“We had lots of issues,” Don said of that time. “We were poor. Honestly, I didn’t know we were poor until I got to high school and I started seeing how some other guys lived, because as a kid you think everybody lives the same way you do.
“But to me, that’s a testament that I never knew I was poor. Because somehow, I always had what I needed; always had shoes, always had something to wear.”
While today Don can clearly see the sacrifices his family made to give him greater opportunities—including working multiple jobs to pay for Don to attend a private school—that wasn’t always the case in the moment.
“Now understand, there was a point where my dad and mine’s relationship wasn’t very tight,” Don explained with just a hint of regret as he looked back at that time through the eyes of the husband and father he is now. “Now I realize with the level of income that he and mom were operating of off, the man had to work three jobs in order to make sure I went to that private school in Houston. That’s why he wasn’t spending money on stuff like other dads.
“My buddies were always hunting and fishing with their dads. My dad’s not hunting and fishing with me. Well, now I realize what an amazing man he was. He’s working two and three jobs and then he’s still volunteering in the community, all because he wanted to make sure I got an educational experience at a young age that he never had a chance to get.
“If you can’t take that and at some point—if you’ve had some level of success in your life—look back and go, ‘Hey, I’m obligated to do the same, I’m obligated to pass it forward or reach back and help somebody,’ something is wrong. You just have got to do that.”
That attitude was further solidified by others he’s met along his life’s journey—like the coach that got young Don interested in athletics and kick-started his lifelong joy of being active and physical.
“A guy named Jim Schwarzbach saw me sitting around,” Don said. “This was before I had a car and I’d be waiting on my dad to come pick me up.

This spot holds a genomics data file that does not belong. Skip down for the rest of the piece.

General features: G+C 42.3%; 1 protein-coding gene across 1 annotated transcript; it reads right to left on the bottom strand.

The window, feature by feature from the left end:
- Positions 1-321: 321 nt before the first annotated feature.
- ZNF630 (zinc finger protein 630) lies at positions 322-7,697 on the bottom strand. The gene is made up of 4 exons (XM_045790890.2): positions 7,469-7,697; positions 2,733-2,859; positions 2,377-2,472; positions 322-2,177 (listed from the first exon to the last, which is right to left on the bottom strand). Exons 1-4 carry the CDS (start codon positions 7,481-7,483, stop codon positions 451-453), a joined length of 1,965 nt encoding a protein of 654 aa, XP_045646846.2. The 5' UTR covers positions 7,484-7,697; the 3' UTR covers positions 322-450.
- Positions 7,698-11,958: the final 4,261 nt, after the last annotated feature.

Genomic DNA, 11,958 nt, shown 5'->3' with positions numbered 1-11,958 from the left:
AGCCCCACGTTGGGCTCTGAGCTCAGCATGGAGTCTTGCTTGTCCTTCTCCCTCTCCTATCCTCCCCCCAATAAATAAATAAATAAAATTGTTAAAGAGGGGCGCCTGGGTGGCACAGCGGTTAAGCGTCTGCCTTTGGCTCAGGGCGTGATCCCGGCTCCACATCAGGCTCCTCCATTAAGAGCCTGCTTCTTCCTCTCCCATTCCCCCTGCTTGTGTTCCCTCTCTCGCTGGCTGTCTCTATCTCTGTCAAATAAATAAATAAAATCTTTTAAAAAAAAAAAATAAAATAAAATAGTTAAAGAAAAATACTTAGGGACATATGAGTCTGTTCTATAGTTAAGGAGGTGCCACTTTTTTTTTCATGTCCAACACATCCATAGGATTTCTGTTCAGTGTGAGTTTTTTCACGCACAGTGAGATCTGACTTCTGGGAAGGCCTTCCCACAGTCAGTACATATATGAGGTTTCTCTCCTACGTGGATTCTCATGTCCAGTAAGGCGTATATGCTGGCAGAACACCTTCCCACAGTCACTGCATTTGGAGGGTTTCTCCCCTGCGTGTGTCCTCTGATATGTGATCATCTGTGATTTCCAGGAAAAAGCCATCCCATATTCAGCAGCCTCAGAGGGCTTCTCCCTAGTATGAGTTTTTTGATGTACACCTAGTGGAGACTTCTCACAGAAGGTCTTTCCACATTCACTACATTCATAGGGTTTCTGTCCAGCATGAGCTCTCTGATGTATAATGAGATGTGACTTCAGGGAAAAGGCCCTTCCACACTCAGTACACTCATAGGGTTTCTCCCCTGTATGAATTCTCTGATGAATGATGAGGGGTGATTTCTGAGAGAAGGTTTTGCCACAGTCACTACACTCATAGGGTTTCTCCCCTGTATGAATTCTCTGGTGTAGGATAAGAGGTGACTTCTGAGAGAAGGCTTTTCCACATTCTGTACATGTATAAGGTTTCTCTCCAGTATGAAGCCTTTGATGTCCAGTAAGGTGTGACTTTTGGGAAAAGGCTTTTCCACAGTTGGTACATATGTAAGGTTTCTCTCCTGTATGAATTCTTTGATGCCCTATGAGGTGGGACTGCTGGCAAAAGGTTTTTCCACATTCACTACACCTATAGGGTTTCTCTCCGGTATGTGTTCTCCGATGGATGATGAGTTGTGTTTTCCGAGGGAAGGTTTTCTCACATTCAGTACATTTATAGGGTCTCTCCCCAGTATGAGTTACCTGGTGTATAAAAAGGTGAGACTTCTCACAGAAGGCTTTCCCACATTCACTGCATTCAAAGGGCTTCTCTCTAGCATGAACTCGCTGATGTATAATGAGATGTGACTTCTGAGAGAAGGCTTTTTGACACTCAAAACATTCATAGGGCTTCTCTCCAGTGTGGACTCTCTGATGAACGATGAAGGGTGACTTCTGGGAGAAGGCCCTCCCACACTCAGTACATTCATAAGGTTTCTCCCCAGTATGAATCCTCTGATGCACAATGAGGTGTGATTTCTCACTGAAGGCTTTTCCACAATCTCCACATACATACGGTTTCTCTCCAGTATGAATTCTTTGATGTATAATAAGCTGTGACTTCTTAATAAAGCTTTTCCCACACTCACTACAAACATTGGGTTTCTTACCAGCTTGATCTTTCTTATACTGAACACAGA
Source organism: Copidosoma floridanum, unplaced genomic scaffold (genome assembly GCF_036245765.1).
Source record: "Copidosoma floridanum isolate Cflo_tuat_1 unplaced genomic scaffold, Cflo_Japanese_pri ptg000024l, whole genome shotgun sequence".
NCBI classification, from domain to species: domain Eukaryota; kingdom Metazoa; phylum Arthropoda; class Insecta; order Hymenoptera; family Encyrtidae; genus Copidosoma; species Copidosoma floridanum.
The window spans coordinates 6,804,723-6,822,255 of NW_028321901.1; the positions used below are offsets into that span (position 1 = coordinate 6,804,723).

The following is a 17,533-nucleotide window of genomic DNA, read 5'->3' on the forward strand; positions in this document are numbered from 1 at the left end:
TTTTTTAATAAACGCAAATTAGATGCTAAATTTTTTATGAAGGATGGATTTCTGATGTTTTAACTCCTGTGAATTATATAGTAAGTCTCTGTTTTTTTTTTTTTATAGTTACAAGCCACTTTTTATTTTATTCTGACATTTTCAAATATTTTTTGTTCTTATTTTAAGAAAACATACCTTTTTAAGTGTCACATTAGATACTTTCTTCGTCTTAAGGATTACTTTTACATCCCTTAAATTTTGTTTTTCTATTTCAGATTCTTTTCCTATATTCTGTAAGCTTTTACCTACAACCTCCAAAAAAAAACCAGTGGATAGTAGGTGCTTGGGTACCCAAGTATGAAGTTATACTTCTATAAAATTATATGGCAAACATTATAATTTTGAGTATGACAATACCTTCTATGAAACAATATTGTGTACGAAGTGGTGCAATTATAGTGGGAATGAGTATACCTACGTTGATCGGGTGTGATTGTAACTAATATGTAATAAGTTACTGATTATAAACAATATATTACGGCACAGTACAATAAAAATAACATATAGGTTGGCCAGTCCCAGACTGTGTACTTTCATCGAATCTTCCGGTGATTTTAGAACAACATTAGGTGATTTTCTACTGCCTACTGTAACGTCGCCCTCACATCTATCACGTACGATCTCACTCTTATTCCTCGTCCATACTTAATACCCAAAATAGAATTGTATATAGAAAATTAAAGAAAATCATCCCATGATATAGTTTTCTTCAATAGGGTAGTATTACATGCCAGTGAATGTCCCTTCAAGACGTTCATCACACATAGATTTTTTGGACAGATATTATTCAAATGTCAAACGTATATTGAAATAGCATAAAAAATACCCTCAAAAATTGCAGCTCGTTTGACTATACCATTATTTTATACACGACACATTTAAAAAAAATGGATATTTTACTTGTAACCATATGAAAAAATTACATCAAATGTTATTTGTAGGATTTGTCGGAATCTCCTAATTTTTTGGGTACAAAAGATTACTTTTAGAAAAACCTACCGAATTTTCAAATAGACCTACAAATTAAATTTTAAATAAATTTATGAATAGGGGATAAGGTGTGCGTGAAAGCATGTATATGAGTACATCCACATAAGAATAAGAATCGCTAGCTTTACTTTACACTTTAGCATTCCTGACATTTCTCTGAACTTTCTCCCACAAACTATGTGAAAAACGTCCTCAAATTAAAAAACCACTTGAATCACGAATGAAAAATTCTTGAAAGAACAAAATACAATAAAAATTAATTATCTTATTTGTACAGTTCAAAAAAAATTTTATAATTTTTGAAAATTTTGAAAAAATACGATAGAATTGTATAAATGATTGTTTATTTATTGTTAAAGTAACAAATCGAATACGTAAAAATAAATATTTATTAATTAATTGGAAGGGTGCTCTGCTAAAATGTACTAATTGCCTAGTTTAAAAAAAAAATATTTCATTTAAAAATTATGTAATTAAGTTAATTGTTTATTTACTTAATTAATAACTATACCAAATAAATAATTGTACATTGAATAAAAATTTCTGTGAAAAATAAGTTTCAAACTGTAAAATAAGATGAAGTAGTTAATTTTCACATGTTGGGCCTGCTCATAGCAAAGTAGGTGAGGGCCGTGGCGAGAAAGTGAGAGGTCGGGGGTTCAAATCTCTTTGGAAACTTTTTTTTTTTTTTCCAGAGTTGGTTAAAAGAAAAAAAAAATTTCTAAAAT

“I remember Coach Schwarzbach approached me and said, ‘Don, you’re always here so you might as well use that time. It looks like you do a little homework and you just kind of sit there and watch. Have you ever thought about going out for cross country?’ I was like, ‘hey coach I don’t know how to ski.’ I mean I didn’t even know what cross country was.
“But that’s how athletics kind of really started.”
Don’s love of being physical would eventually lead him to college, but after having just a little too much fun and not focusing enough on his studies at Norfolk State University in Virginia, it wasn’t long before Don was back home.
Even though he had enrolled at his parents’ alma mater, Prairie View A&M, it wasn’t long before his lack of motivation led to a run in with this dad.
“I had a small, part-time job at a certain point,” Don shared. “And my dad said, ‘So what are you going to do?’ I said, ‘Well, I guess I’m going to go to work in a couple of hours.’ And he goes, ‘No. What are you going to do?’ And he made it clear, ‘Son, you can always come home, but in order to come home, you have to go somewhere.”
Don said that around that same time, his best friend came home for a visit after having joined the Marine Corps.
“My best friend, Mr. Reginald Mason,” Don said. “He talked to me about it. And what really attracted me were the values, the honor, the courage, the commitment. And the fact that, ‘so you’re telling me I can get paid to run around outside and be involved in physical things?’”
The thought of what his days might look like in the Marine Corps was a powerful draw for the young Don, but even at that point, he wasn’t really considering the Corps as a lifetime career. In fact, as Don put it, he ended up being a career Marine because he failed at his first choice.
“I’ve failed at a lot of things in my life,’” Don said with a laugh. “My plan when I joined the Marine Corps was to enlist as a cook. My whole thing was, I wanted to learn how to cook for large groups of people, maybe work in a chow hall or something. And then, I was going to come home and buy a piece of property or something to have a little juke joint where I could sell you a bucket of beer and make you some barbeque or gumbo. That was my goal in life.
“That changed in boot camp.”
Don said that in boot camp, fresh Marines are exposed to various aspects of jobs within the Corps and ultimately given an opportunity to sort of choose an avenue to continue along during their enlistment. And for the outdoors-loving, physically gifted Texan, there was really only one choice.